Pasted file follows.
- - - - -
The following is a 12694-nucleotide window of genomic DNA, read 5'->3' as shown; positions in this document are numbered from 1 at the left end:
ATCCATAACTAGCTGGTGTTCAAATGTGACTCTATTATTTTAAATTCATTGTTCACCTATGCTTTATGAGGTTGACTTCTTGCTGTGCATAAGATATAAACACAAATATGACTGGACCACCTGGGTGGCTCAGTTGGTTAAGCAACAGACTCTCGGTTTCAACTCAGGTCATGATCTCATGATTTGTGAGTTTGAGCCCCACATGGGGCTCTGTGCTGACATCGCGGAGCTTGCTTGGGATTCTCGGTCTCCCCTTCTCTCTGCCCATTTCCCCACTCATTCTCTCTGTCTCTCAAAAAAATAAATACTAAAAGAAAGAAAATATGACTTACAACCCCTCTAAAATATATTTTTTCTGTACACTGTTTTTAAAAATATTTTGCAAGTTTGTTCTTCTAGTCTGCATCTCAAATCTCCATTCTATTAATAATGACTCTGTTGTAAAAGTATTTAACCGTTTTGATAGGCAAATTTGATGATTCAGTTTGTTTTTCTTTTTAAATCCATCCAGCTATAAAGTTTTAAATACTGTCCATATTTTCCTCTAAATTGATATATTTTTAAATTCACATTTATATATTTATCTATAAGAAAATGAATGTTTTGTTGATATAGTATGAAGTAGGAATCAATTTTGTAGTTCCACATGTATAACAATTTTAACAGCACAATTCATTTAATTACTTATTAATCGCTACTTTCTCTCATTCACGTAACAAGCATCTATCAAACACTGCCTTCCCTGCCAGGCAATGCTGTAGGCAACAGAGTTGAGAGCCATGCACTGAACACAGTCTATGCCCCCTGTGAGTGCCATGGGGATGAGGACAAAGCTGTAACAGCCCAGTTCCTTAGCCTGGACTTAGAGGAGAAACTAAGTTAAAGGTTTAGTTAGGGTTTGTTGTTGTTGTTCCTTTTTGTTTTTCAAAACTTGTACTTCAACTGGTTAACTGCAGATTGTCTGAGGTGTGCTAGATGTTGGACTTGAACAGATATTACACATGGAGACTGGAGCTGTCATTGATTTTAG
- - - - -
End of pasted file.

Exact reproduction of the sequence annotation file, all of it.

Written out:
The following is a 12694-nucleotide window of genomic DNA, read 5'->3' as shown; positions in this document are numbered from 1 at the left end:
ATCCATAACTAGCTGGTGTTCAAATGTGACTCTATTATTTTAAATTCATTGTTCACCTATGCTTTATGAGGTTGACTTCTTGCTGTGCATAAGATATAAACACAAATATGACTGGACCACCTGGGTGGCTCAGTTGGTTAAGCAACAGACTCTCGGTTTCAACTCAGGTCATGATCTCATGATTTGTGAGTTTGAGCCCCACATGGGGCTCTGTGCTGACATCGCGGAGCTTGCTTGGGATTCTCGGTCTCCCCTTCTCTCTGCCCATTTCCCCACTCATTCTCTCTGTCTCTCAAAAAAATAAATACTAAAAGAAAGAAAATATGACTTACAACCCCTCTAAAATATATTTTTTCTGTACACTGTTTTTAAAAATATTTTGCAAGTTTGTTCTTCTAGTCTGCATCTCAAATCTCCATTCTATTAATAATGACTCTGTTGTAAAAGTATTTAACCGTTTTGATAGGCAAATTTGATGATTCAGTTTGTTTTTCTTTTTAAATCCATCCAGCTATAAAGTTTTAAATACTGTCCATATTTTCCTCTAAATTGATATATTTTTAAATTCACATTTATATATTTATCTATAAGAAAATGAATGTTTTGTTGATATAGTATGAAGTAGGAATCAATTTTGTAGTTCCACATGTATAACAATTTTAACAGCACAATTCATTTAATTACTTATTAATCGCTACTTTCTCTCATTCACGTAACAAGCATCTATCAAACACTGCCTTCCCTGCCAGGCAATGCTGTAGGCAACAGAGTTGAGAGCCATGCACTGAACACAGTCTATGCCCCCTGTGAGTGCCATGGGGATGAGGACAAAGCTGTAACAGCCCAGTTCCTTAGCCTGGACTTAGAGGAGAAACTAAGTTAAAGGTTTAGTTAGGGTTTGTTGTTGTTGTTCCTTTTTGTTTTTCAAAACTTGTACTTCAACTGGTTAACTGCAGATTGTCTGAGGTGTGCTAGATGTTGGACTTGAACAGATATTACACATGGAGACTGGAGCTGTCATTGATTTTAG